[PATCH] x86, kdump: No need to disable ioapic in crash path

Eric W. Biederman ebiederm at xmission.com
Wed May 2 16:24:35 EDT 2012

Don Zickus <dzickus at redhat.com> writes:

> On Wed, May 02, 2012 at 12:39:06PM -0700, Eric W. Biederman wrote:
>> Seiji Aguchi <seiji.aguchi at hds.com> writes:
>> >> Perhaps calling setup_IO_APIC before setup_local_APIC would be a better fix?
>> >
>> > I checked Intel develper's manual and there is no restriction about the order of enabling IO_APIC/local_APIC.
>> > So, it may work.
>> >
>> > But, I don't understand why we have to change the stable boot-up code.
>> Because the boot-up code is buggy.  We need to get a better handle on
>> how it is buggy but apparently an interrupt coming in at the wrong
>> moment while booting with interrupts on the interrupt flag on the cpus
>> disalbed puts us in a state where we fail to boot.
>> We should be able to boot with apics enabled, and we almost can
>> emperically there are a few bugs.
>> The kdump path is particularly good at finding bugs.
>> > If kdump disables both local_apic and IO_APIC in proper way in 1st kernel,  2nd kernel works without any change.
>> We can not guarnatee disabling the local apics in the first kernel.
>> Ultimately the less we do in the first kernel the more reliable kdump is
>> going to be.  Disabling the apics has been a long standing bug work
>> around.
>> At worst we may have been a smidge premature in using assuming the
>> kernel can boot with the apics enabled but it I would hope we can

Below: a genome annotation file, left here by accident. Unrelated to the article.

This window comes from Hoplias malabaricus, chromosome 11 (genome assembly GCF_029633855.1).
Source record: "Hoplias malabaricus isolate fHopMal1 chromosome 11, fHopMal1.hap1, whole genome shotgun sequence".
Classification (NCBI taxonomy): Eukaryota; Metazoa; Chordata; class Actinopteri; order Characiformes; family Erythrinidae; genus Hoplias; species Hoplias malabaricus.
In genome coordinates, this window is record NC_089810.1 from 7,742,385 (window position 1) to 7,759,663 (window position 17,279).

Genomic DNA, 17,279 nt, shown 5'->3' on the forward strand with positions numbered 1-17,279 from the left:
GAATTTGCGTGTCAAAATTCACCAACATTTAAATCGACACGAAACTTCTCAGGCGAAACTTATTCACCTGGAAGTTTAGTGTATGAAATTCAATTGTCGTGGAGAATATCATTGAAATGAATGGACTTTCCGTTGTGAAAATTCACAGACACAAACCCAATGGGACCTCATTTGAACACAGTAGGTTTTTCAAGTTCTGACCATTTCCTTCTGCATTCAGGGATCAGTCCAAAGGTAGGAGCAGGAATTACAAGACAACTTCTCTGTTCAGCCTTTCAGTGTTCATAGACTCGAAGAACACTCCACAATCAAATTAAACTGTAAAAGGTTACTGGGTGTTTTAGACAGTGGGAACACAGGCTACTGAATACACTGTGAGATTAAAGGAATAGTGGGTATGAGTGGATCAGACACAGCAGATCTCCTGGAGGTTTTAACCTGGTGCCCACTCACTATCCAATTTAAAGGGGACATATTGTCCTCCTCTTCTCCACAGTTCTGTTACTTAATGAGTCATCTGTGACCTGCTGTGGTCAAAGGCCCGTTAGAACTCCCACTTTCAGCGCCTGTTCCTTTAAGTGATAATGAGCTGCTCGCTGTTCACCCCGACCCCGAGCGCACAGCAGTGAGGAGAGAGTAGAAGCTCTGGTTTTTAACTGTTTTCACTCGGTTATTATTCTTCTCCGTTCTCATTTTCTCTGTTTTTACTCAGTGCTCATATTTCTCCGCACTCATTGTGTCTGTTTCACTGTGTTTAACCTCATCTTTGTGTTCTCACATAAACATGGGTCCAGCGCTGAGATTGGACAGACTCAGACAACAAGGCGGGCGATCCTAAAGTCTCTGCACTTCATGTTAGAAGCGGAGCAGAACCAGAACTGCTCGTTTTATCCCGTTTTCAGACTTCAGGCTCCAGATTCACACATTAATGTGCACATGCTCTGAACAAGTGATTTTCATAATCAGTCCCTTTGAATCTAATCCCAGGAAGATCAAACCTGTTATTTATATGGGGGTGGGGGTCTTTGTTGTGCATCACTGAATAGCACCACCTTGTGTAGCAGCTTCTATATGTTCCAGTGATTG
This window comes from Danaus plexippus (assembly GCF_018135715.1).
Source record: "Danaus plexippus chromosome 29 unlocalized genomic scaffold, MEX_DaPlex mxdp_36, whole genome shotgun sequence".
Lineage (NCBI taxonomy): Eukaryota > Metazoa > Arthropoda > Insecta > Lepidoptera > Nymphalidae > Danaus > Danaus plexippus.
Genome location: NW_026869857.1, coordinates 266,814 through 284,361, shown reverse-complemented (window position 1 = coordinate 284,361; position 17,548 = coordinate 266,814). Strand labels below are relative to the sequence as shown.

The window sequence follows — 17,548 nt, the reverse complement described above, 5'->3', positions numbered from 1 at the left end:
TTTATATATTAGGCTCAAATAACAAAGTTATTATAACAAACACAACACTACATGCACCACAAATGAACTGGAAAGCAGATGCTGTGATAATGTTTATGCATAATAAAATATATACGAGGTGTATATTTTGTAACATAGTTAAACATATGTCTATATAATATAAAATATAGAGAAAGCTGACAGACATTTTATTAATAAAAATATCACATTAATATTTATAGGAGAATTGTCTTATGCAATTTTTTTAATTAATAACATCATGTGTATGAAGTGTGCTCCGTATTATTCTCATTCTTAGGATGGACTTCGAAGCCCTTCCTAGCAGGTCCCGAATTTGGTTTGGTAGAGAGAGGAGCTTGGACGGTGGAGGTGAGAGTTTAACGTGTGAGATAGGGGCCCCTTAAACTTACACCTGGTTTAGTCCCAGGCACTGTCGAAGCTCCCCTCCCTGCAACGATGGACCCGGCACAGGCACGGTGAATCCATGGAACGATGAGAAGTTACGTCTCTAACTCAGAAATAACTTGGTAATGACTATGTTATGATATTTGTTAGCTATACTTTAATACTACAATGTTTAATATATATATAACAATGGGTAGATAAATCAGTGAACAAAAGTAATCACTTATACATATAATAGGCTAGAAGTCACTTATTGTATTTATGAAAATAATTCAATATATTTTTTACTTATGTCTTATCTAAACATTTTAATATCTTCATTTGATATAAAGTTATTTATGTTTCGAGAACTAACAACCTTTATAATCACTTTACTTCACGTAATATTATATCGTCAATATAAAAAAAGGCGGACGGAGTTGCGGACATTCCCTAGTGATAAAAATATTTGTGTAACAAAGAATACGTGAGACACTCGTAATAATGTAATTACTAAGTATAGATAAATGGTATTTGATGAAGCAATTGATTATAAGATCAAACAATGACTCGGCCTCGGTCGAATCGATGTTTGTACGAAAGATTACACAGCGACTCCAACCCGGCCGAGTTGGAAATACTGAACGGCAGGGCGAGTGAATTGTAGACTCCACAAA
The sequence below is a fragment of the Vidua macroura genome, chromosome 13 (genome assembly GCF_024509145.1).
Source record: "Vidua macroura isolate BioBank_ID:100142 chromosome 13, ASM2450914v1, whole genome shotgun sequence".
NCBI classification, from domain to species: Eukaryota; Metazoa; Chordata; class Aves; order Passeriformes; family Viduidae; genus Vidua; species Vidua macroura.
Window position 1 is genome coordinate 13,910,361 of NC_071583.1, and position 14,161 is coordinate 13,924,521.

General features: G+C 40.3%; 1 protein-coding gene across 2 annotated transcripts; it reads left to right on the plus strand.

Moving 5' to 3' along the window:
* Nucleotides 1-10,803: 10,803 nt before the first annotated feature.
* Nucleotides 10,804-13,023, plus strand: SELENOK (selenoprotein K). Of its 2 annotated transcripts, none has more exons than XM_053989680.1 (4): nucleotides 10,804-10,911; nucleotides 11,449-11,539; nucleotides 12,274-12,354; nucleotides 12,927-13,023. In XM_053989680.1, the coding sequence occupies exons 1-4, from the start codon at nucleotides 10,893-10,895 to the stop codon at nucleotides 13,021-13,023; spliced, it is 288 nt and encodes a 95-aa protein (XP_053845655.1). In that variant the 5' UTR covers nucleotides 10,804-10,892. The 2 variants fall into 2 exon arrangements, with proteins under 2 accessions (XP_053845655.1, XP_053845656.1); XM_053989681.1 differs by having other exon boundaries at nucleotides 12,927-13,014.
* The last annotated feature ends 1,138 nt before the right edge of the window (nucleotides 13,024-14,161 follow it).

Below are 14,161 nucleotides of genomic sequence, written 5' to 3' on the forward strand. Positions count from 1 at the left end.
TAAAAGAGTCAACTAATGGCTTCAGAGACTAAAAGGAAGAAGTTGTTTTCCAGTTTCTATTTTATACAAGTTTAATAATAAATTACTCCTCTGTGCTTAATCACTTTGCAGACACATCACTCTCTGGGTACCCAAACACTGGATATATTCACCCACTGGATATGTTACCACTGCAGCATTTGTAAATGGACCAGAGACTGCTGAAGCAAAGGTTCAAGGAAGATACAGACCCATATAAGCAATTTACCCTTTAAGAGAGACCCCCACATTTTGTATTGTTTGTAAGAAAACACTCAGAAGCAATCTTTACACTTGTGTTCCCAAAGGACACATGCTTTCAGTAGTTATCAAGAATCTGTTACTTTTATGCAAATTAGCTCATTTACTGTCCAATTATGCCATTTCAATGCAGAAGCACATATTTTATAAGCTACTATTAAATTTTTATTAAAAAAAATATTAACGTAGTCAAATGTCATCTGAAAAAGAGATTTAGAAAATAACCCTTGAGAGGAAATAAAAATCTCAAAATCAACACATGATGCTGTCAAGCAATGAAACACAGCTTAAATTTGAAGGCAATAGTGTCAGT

>> track down and fix the boot up code.
>> Probably what we want to do is not to disable the I/O apics but
>> to program the I/O apics before we enable the local apic so that
>> we have control of the in-comming interrupts.  But I haven't
>> looked at this in nearly enough detail to even guess what needs
>> to happen.
> Hi Eric,
> Thanks for the info.  I have don't have a problem with what you say above,
> I think that is a noble effort worth pursuing.  From a high level
> perspective, I am trying to understand how that is supposed to be
> acheived.  Getting the code to match the theory is probably easier to do
> than throw random patches/hacks at various kdump problems as they
> arise.

The very basic theory is:

--- Prepare to handle a crash (load kdump kernel etc)

locally disable interrupts
do things that can only be done in the panicing kernel
jump to purgatory

It is pretty clear from Peter Anvin's comments that we can perform a
generic nmi disable in the panicing kernel just by disabling nmi's
handling in the local apic.  We need to confirm that but it sounds
like a single write.

We shoot down other cpus in a best effort in the crashing kernel because
that is the only way we can possibly get their cpu registers.

> (this leaves apics and virt stuff untouched?)

We have to disable virt stuff because you can't change cpu modes with
virt stuff enabled (trying causes faults).  But disabling the virt stuff
is just a register write.

> 2nd kernel:
> normal early boot stuff
> setup memory
> setup scheduler
> ...
> program ioapic/lapic??
>    #currently this is down _after_ boot cpu interrupts are enabled
>    #which seem problematic if you have leftover screaming interrupts
>    #probably a reason for this like timers or something

Yes, we need to figure out how to deal with screaming interrupts in
this stage.  I have not long ago disabled msi interrupts at pci bus
scan time for a similar reason.  The msi interrupts I encountered were
not technically screaming but I did encounter one that was firing ever
couple of microseconds which is effectively the same as screaming.

Basically I don't particularly care how we do this so long as the
screamming or rapid fire interrupts don't stop the boot.

> enable boot cpu interrupts
> setup boot cpu
> setup other cpus
> ....


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